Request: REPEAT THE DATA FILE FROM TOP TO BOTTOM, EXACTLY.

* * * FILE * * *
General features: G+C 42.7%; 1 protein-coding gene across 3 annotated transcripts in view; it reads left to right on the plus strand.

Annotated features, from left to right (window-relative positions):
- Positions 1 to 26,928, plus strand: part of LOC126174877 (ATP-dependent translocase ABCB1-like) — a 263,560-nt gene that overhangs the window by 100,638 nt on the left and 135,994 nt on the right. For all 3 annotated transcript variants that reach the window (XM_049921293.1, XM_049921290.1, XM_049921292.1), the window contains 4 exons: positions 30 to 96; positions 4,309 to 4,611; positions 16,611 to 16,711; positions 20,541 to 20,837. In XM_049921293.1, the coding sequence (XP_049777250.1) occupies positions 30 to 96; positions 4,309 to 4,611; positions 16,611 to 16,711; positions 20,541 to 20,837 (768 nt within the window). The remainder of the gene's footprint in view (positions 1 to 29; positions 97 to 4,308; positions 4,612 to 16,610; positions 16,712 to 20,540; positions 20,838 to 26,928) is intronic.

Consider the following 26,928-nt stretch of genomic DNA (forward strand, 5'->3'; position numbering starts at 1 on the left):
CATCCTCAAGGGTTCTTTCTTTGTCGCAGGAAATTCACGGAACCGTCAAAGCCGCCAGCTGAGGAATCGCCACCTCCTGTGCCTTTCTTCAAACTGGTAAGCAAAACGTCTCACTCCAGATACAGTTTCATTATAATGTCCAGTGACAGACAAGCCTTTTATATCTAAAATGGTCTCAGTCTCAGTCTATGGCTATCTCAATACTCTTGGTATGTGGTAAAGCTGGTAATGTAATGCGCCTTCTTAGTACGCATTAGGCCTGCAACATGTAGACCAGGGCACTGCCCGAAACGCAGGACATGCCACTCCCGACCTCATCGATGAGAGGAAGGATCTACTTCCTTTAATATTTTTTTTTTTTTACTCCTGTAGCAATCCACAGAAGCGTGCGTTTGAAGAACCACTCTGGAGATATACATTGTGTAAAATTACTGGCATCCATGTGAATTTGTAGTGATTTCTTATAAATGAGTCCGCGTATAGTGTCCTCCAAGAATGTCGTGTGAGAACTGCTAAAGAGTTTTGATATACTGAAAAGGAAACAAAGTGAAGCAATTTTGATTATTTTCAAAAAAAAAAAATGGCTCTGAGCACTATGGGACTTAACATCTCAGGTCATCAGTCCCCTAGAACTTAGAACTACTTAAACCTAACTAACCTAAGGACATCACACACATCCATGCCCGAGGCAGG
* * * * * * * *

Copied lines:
General features: G+C 42.7%; 1 protein-coding gene across 3 annotated transcripts in view; it reads left to right on the plus strand.

Annotated features, from left to right (window-relative positions):
- Positions 1 to 26,928, plus strand: part of LOC126174877 (ATP-dependent translocase ABCB1-like) — a 263,560-nt gene that overhangs the window by 100,638 nt on the left and 135,994 nt on the right. For all 3 annotated transcript variants that reach the window (XM_049921293.1, XM_049921290.1, XM_049921292.1), the window contains 4 exons: positions 30 to 96; positions 4,309 to 4,611; positions 16,611 to 16,711; positions 20,541 to 20,837. In XM_049921293.1, the coding sequence (XP_049777250.1) occupies positions 30 to 96; positions 4,309 to 4,611; positions 16,611 to 16,711; positions 20,541 to 20,837 (768 nt within the window). The remainder of the gene's footprint in view (positions 1 to 29; positions 97 to 4,308; positions 4,612 to 16,610; positions 16,712 to 20,540; positions 20,838 to 26,928) is intronic.

Consider the following 26,928-nt stretch of genomic DNA (forward strand, 5'->3'; position numbering starts at 1 on the left):
CATCCTCAAGGGTTCTTTCTTTGTCGCAGGAAATTCACGGAACCGTCAAAGCCGCCAGCTGAGGAATCGCCACCTCCTGTGCCTTTCTTCAAACTGGTAAGCAAAACGTCTCACTCCAGATACAGTTTCATTATAATGTCCAGTGACAGACAAGCCTTTTATATCTAAAATGGTCTCAGTCTCAGTCTATGGCTATCTCAATACTCTTGGTATGTGGTAAAGCTGGTAATGTAATGCGCCTTCTTAGTACGCATTAGGCCTGCAACATGTAGACCAGGGCACTGCCCGAAACGCAGGACATGCCACTCCCGACCTCATCGATGAGAGGAAGGATCTACTTCCTTTAATATTTTTTTTTTTTTACTCCTGTAGCAATCCACAGAAGCGTGCGTTTGAAGAACCACTCTGGAGATATACATTGTGTAAAATTACTGGCATCCATGTGAATTTGTAGTGATTTCTTATAAATGAGTCCGCGTATAGTGTCCTCCAAGAATGTCGTGTGAGAACTGCTAAAGAGTTTTGATATACTGAAAAGGAAACAAAGTGAAGCAATTTTGATTATTTTCAAAAAAAAAAAATGGCTCTGAGCACTATGGGACTTAACATCTCAGGTCATCAGTCCCCTAGAACTTAGAACTACTTAAACCTAACTAACCTAAGGACATCACACACATCCATGCCCGAGGCAGG